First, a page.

New insights on link between genetic mutations and biological evolution
In biological evolution, we know that it's all about the survival of the fittest: organisms that develop genetic traits that allow them to better adapt to their physical environment are more likely to thrive, and thus pass down their winning genes to their offspring.
From the longer-beaked Galapagos Island finches studied by biologist Charles Darwin that enabled them to more effectively snatch insects, to the ability of some humans over others to digest milk, the process of natural selection results in genetic differences that give some organisms an edge over others.
New research by University of Toronto Mississauga biology assistant professor Alex N. Nguyen Ba adds an important dimension to our understanding of how genes interact in the evolutionary process.
Nguyen Ba is the co-principal investigator behind a study published this month in the journal Science. The first-of-its-kind study shows that different combinations of genetic mutations can have an impact on the evolutionary process—a finding that could benefit areas such as personalized medicine and vaccine design.
"Evolution is a force that drives all of life on this planet," Nguyen Ba says. "Understanding how much we can predict about adaptation has been of strong interest to many people in the field."
Adaptation can be compared to climbing a mountain. The paths taken to the various possible peaks are thought to due to successive mutations, and irregularities in the terrain can be attributed to the specific combinations of mutations acquired along the way. But how can scientists predict the route to the mountain top?
"There are huge implications if we can figure out what's going to happen in the future for living organisms," says Nguyen Ba.
At UTM's annb lab, Nguyen Ba and his team of researchers explore genetic mutations in cells and their impact on evolution using next-generation technologies. These include high-throughput synthetic biology—designing new biological systems or changing existing ones for research purposes—and a desk-sized robot that can process numerous biological samples.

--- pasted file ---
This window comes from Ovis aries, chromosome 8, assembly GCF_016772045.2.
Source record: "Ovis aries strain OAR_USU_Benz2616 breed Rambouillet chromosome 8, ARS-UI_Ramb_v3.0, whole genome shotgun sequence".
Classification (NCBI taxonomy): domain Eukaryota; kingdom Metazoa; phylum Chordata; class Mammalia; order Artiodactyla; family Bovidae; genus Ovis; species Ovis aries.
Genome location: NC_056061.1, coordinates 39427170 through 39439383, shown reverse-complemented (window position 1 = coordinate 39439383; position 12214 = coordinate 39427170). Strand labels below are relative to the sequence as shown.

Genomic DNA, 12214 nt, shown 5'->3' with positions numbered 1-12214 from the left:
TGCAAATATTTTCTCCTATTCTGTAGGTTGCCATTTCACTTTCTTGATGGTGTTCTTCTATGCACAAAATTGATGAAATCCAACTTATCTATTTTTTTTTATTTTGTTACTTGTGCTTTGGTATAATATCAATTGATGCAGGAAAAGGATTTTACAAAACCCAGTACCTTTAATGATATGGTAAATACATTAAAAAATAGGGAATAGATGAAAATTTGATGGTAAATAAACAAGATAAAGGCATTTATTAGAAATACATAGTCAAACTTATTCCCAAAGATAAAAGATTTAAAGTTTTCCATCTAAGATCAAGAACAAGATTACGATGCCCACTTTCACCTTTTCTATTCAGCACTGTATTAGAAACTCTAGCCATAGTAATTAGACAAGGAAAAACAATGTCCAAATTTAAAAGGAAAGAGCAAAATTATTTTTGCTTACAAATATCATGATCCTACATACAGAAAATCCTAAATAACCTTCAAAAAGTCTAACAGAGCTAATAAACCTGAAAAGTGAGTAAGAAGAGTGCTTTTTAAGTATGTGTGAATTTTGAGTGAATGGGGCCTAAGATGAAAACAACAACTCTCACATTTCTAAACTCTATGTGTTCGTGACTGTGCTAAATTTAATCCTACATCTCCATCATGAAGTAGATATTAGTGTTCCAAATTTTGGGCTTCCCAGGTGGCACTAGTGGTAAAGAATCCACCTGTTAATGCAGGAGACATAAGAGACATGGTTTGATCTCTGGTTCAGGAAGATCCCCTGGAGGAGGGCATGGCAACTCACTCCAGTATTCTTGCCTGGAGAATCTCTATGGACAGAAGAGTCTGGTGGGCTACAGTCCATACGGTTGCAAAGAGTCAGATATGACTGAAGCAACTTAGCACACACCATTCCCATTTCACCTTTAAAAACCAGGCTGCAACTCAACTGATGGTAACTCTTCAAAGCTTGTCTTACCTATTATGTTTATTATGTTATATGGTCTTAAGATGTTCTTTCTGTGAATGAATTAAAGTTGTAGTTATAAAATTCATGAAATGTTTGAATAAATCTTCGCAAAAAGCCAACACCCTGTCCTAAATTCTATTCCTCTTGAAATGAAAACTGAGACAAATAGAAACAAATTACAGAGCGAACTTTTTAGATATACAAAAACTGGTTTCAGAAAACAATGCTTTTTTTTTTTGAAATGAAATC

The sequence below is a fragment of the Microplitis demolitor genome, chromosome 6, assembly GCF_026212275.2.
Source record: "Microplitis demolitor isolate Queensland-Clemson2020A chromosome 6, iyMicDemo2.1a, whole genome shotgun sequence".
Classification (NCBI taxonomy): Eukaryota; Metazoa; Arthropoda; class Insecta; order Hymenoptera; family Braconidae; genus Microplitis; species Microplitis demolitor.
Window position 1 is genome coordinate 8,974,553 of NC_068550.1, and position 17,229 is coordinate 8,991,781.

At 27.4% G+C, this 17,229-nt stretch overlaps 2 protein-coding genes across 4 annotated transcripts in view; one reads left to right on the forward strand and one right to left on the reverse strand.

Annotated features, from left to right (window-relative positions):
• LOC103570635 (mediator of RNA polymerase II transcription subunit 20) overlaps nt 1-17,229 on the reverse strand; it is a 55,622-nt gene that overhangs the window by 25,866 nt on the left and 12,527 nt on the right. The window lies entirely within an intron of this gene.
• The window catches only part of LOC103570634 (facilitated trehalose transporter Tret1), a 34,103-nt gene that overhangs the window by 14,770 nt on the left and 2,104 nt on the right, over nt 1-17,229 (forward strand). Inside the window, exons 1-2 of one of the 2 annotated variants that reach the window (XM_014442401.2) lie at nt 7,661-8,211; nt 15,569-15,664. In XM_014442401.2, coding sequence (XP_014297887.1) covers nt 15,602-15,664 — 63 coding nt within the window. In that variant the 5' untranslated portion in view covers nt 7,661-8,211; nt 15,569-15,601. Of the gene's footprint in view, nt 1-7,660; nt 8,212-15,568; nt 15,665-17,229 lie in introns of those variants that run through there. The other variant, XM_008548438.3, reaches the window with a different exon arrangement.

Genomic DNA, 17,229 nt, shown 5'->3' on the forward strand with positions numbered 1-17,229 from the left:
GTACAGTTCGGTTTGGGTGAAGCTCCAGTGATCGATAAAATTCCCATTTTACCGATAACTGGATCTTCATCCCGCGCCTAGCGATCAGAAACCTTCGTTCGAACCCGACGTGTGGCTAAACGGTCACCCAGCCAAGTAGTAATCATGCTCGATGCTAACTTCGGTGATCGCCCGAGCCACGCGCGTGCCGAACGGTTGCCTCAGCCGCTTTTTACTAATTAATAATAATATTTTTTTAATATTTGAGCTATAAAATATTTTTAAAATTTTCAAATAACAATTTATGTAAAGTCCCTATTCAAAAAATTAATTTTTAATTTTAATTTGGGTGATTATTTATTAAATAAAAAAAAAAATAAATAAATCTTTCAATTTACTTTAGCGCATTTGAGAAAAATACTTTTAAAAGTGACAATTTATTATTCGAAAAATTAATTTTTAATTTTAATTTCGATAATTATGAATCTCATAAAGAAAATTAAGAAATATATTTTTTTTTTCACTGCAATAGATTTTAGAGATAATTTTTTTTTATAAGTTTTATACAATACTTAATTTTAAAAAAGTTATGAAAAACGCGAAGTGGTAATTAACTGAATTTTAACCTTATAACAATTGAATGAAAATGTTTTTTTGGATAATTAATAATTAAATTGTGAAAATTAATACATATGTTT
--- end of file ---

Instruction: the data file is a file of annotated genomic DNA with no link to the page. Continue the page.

He started the study five years ago when he was a postdoctoral fellow at Harvard University's Desai Lab. There, he collaborated with Christopher Bakerlee, who is the study's co-principal investigator.
Together, Nguyen Ba and Bakerlee used CRISPR gene-editing technology to alter genes in the cells of yeast, which is commonly used in genetic engineering research because it shares some genes with humans.
They worked with 10 missense mutations, which are aberrations in DNA code that change the production of amino acids. Considered the building blocks of life, amino acids are molecules that combine to form proteins, which conduct everything from healing wounds to providing energy to making antibodies.
The experimentation process involved testing out all possible combinations of these mutations—1,024 in total. The scientists wanted to determine how interactions between genes affect the expression of certain genetic traits.
Nguyen Ba completed the final year of the study at UTM, where he analyzed and interpreted the data. The study revealed that evolution frequently samples combinations of gene mutations with negative synergy between them. This acts on the yeast's evolutionary potential in negative ways, for example, by slowing their rate of adaptation.
The findings run counter to the dogma that all biological adaptation unfolds in a predictable way due to some unknown biological law. Instead, combinations of mutations that have accumulated through time dictate the future evolutionary potential of an organism.
Moreover, he says, it challenges the dominant view in genetic research that we should study one gene mutation at a time. Examining mutations in combination could help us understand diseases and lead to more precise medicine.
"We're showing that in order for us to have a full understanding of how genes actually behave," says Nguyen Ba. "The combinations of mutations are likely to be very important."
More information: Christopher W. Bakerlee et al, Idiosyncratic epistasis leads to global fitness–correlated trends, Science (2022). DOI: 10.1126/science.abm4774
Journal information: Science
Provided by University of Toronto Mississauga